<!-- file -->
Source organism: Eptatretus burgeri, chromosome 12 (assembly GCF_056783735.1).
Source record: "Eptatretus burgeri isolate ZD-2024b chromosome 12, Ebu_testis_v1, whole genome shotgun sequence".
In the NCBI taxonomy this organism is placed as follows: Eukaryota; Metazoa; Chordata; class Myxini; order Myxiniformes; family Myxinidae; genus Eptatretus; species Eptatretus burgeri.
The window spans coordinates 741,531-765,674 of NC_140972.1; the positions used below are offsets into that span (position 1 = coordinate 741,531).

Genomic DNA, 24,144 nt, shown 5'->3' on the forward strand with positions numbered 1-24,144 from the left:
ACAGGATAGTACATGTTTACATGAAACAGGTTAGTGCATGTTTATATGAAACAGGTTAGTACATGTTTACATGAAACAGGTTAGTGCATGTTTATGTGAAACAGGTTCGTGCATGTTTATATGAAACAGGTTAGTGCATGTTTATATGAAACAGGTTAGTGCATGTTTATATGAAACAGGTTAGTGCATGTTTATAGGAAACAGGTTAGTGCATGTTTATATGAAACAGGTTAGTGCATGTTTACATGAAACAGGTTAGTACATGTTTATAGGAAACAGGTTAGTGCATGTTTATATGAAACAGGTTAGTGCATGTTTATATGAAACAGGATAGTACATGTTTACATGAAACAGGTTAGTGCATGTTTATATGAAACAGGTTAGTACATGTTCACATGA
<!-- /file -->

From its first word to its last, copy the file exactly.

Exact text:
Source organism: Eptatretus burgeri, chromosome 12 (assembly GCF_056783735.1).
Source record: "Eptatretus burgeri isolate ZD-2024b chromosome 12, Ebu_testis_v1, whole genome shotgun sequence".
In the NCBI taxonomy this organism is placed as follows: Eukaryota; Metazoa; Chordata; class Myxini; order Myxiniformes; family Myxinidae; genus Eptatretus; species Eptatretus burgeri.
The window spans coordinates 741,531-765,674 of NC_140972.1; the positions used below are offsets into that span (position 1 = coordinate 741,531).

Genomic DNA, 24,144 nt, shown 5'->3' on the forward strand with positions numbered 1-24,144 from the left:
ACAGGATAGTACATGTTTACATGAAACAGGTTAGTGCATGTTTATATGAAACAGGTTAGTACATGTTTACATGAAACAGGTTAGTGCATGTTTATGTGAAACAGGTTCGTGCATGTTTATATGAAACAGGTTAGTGCATGTTTATATGAAACAGGTTAGTGCATGTTTATATGAAACAGGTTAGTGCATGTTTATAGGAAACAGGTTAGTGCATGTTTATATGAAACAGGTTAGTGCATGTTTACATGAAACAGGTTAGTACATGTTTATAGGAAACAGGTTAGTGCATGTTTATATGAAACAGGTTAGTGCATGTTTATATGAAACAGGATAGTACATGTTTACATGAAACAGGTTAGTGCATGTTTATATGAAACAGGTTAGTACATGTTCACATGA